Keynote Sessions

Title: Working as a “free ass muhfucka”: authenticity as a revolutionary act for social change 

Speaker: La Loria Konata

Librarianship is a field comprised of roughly 90% white librarians. For people of color working in any library environment, this statistic often means you are “the only one” in your workplace. Such singleness heightens the probability that we may not bring our whole selves to work. It begs the question. What happens to racial and ethnic minority librarians – and our colleagues – when we do this? Using my own experiences as a framework, I will explore the link between how society conditions racial and ethnic minority librarians to fit into white social and professional norms and the effect of that conditioning on both those in the minority and the majority. I will show that the best way for socio-professional change to occur, in all facets of libraries, be it collection development, faculty outreach and student success, is for people of color to work as “free ass muhfuckas.”

Bio: La Loria Fontaine Konata was born and raised in Cleveland, Mississippi of the Mississippi Delta. She went on to attend and eventually graduate from Tougaloo College (the best HBCU) with a Bachelors of Art in Political Science. Her plan of attending law school was deferred while she pursued a Master of Public Administration. While pursuing this degree at Georgia State University, La Loria obtained her first full-time library job as Library Assistant I in the Interlibrary Loan Office. After completing the MPA, – as a result of her work at GSU – La Loria went to Library School at Clark Atlanta University. She has been employed at Georgia State University Library in various positions; including Learning Commons Coordinator and Head of Research Services. Currently, she is the Policy Studies Librarian. She recently fulfilled her law school dream and obtained a Juris Masters from Emory University School of Law in Intellectual Property. She is co-host of the Fix My Library podcast and maintains a blog, LaKo’s Lessons from Sports, providing insight and links between life lessons from the world of sports and the daily and long-term practice of librarianship. La Loria’s proudest accomplishment is being the mother to her fourteen-year-old daughter.

Title: Knowledge is Power: How Disinformation Helps Fascist Regimes and Good Information Ends Them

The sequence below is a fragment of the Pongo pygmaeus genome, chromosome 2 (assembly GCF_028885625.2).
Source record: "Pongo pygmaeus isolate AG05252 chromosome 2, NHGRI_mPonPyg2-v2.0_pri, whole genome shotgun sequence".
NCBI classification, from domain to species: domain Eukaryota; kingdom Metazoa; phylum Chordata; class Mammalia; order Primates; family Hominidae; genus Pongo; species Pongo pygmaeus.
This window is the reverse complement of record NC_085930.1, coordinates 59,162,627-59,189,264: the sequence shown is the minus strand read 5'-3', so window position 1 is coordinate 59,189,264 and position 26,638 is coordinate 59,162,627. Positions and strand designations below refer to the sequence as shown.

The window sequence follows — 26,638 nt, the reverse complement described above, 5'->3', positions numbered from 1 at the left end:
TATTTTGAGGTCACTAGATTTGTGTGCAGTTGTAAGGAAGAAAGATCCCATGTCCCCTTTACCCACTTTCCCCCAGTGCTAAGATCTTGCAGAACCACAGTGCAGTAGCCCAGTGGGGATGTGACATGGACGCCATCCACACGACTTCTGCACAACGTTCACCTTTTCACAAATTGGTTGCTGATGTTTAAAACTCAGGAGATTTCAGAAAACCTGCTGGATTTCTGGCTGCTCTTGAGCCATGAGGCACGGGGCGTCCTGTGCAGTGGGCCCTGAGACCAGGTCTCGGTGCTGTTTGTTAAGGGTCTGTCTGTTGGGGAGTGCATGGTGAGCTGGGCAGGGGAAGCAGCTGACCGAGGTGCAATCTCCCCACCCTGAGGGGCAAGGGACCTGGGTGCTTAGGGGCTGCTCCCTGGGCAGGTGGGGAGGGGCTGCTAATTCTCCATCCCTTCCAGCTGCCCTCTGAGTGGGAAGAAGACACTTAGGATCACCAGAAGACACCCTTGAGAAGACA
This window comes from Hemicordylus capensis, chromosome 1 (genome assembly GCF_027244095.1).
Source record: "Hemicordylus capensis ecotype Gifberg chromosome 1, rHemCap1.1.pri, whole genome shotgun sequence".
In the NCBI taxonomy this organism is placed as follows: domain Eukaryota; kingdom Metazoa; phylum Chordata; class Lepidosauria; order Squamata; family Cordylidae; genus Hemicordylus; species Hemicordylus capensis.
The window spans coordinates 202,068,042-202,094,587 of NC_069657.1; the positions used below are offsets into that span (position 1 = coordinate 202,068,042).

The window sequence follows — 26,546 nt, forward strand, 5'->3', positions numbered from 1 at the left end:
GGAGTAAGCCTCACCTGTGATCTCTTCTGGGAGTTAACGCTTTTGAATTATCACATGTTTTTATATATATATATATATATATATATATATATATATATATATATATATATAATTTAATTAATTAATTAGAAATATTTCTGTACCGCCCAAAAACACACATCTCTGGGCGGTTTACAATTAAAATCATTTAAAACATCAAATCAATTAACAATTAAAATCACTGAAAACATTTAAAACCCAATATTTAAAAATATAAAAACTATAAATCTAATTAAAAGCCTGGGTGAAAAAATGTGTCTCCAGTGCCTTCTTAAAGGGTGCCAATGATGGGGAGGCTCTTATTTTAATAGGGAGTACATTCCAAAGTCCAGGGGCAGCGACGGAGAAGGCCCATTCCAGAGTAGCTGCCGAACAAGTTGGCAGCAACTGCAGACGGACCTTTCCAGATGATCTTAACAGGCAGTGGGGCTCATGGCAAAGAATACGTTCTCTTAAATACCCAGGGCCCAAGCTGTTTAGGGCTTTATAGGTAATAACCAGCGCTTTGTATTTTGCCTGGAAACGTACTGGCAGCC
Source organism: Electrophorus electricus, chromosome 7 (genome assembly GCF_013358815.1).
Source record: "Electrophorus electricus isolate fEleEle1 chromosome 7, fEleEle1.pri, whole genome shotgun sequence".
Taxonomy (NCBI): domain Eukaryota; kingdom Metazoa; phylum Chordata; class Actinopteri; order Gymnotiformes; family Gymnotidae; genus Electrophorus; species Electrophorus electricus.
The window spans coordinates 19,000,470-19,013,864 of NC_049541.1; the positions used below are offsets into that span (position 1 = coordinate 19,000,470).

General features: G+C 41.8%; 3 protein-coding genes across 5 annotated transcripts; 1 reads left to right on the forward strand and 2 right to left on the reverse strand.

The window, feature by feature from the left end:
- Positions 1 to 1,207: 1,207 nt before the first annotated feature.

Speaker: Brooke Binkowski

When I was at Snopes, I discovered that Facebook was doing large-scale manipulation of human behavior using algorithms and it was destroying democratic efforts in Myanmar by reopening barely-healed historical wounds. I realized over time that was happening all over the world, and that is deliberate. I believe that exposure is the only way to fight back, and that knowledge is power. By knowing how this works, those of us working in the field of information and debunking disinformation can fight back with thorough, vetted, and responsive information. We are the last bulwark against authoritarianism, and journalists and librarians have never been more crucial to, quite literally, the future of the world.

Bio: Brooke Binkowski is the Managing Editor at She has worked as a journalist for more than twenty years, focusing mostly on humanitarian and post-conflict stories and has written for The Global & Mail, The Wall Street Journal, CNN, CBS and NPR.  Brooke was the managing editor of Snopes for nearly three years before deciding to pursue her passion for exposing disinformation in a new environment where journalists, researchers and editors are free to do their work without restraint. Brooke’s work has taken her from the Bolivian mountains to Gibraltar’s marinas and beyond, but her great love is the border regions and the lives that make those areas unique. She has expertise in immigration and migration, conflict and post-conflict areas, and since 2015 has distinguished herself as one of the leading journalists working against disinformation and propaganda. Binkowski has won widespread recognition and multiple awards for her work over the years, including the Sunshine Award which honors efforts to make government more transparent and hold elected leaders accountable. She lives in southern California.